It might've been you Joe, who commented in Miguel's space, "what is it about Liberals and suffering?" If not, I apologize. If so, let's be clear: standing by doing nothing while others suffer is not a sign of high moral character. Worse, continually enhancing the wealth and power of the already wealthy and powerful while AT THE SAME TIME standing by doing nothing while others suffer is just... well... fucked.

Fucked, I say. How ya like my bathos?

Now how about that Boston creme pie?

For Joe, Who Loves Business and Opposes Government.

Joe, healthy societies cost money. You can't have a safe neighborhood, a stable bank account, reliable electric and telephone service, courts that give recourse to the law equally, schools that prepare kids to become responsible and self-reliant adults, clean water, safe medicines, untainted foods... without lots and lots of money. This is the case everywhere. And almost everywhere, people do NOT have these things.

People on the Right tend to talk about taxes in ideals, as in, "it's not the role of government..." or "people shouldn't rely on institutions..." These are legitimate thoughts and are of course true. They also tend to focus on government waste, inefficiency, lousy programs, etc. as areas to tap for needed funds for the legitimate purposes of government.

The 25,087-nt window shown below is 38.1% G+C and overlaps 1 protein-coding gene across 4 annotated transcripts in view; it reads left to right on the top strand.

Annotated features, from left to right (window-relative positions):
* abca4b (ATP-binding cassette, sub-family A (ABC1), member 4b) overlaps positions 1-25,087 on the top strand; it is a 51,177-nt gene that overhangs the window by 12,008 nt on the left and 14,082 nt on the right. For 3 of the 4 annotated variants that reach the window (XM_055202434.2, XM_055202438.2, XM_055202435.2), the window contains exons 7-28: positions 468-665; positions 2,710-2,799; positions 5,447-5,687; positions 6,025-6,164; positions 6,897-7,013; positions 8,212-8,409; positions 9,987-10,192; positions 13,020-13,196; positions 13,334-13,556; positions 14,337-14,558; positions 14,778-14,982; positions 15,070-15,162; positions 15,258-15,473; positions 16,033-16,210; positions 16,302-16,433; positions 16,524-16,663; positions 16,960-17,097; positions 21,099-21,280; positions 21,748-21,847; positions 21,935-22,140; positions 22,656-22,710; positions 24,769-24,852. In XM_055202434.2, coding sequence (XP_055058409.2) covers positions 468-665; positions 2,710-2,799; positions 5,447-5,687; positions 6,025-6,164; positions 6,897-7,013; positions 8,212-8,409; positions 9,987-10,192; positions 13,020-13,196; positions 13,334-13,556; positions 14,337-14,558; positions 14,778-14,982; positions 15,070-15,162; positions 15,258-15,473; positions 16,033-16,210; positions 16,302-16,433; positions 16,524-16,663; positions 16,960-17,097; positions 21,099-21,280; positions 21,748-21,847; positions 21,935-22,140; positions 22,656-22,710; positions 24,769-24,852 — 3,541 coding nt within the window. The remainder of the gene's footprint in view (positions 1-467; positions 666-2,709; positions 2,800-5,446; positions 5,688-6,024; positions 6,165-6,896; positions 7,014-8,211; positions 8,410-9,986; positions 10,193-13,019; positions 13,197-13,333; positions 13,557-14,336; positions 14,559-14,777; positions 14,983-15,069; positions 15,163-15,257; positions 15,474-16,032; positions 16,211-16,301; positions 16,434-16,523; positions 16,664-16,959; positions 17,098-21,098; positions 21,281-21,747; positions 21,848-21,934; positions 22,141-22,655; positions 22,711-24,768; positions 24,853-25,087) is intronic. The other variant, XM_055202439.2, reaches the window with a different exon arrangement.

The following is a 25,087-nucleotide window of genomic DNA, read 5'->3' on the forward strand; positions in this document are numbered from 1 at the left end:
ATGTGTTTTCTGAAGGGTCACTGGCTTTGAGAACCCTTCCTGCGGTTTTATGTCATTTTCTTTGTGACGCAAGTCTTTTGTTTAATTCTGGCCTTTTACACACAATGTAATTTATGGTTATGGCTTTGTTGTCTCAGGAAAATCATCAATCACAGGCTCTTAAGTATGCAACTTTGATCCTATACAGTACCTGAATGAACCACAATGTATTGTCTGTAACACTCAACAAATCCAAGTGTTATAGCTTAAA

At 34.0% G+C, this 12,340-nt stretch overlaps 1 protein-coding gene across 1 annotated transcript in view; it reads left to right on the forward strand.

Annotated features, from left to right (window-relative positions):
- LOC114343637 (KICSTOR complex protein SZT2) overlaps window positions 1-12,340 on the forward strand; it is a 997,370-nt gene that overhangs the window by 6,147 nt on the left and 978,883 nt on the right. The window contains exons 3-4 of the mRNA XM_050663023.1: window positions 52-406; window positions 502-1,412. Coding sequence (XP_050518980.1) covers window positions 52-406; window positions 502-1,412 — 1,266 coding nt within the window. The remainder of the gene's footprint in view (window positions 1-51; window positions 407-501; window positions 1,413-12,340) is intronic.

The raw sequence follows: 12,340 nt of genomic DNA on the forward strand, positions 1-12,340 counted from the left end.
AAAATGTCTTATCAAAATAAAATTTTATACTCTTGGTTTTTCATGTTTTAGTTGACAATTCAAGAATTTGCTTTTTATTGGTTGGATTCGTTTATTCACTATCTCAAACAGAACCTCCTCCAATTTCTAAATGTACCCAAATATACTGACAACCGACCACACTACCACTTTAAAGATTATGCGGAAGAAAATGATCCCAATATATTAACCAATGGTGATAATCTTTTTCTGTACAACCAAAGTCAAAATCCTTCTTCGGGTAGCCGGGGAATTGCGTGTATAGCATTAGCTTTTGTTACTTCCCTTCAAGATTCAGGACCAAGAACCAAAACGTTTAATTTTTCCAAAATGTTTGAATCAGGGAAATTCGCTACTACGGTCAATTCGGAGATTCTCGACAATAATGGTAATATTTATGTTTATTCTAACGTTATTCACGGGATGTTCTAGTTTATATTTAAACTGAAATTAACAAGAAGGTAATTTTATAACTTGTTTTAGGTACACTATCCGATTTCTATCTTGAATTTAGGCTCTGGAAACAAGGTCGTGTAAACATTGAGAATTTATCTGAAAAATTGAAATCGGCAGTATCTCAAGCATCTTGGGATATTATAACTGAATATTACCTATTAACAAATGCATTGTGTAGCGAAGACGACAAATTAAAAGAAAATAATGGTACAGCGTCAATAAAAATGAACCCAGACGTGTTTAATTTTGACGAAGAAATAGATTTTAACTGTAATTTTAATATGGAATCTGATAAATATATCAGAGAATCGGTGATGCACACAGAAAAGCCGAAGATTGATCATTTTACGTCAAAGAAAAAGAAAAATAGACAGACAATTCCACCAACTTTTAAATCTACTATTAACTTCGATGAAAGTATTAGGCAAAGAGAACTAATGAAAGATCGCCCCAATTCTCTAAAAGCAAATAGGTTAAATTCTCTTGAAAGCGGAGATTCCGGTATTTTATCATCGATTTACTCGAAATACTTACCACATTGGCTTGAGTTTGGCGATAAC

But in business, if an idea, a product fails, it gets shut down, changed, or the business as a whole fails. In government, there is no luxury of starting over - or failure, for that matter. You can start a business a thousand times. You can fire workers. Increase, decrease, or eliminate benefits. Change prices. Put profits in foreign bank accounts, thus improving the bottom line.

But we started our government once. And we did a damn good job.

A digression, if I may: I am a social worker. I work waaaay down on the ground where the stomachs and assholes (not the personalities, the actual body parts) dwell. It's not enough to say that government should create the conditions for free markets and then get the hell out of the way. We can't fire citizens no matter how poorly they work or how sick or dysfunctional they become. If we try, they end up costing us more, as social failure is far more expensive than even the most generous nanny state. Even the bottom line supports liberal social policies, when spun out over the long term.

The strong will always devour the weak, as in nature. Except that in nature, millions of years of evolution produced the conditions that prevent the shark from eating every last herring (or whatever), whereas in our business world, it's shark eat herring and herring be damned. Only government prevents the annihilation of the herring. You and I are the herring, BTW.

Jesus, can I beat a metaphor to death or what?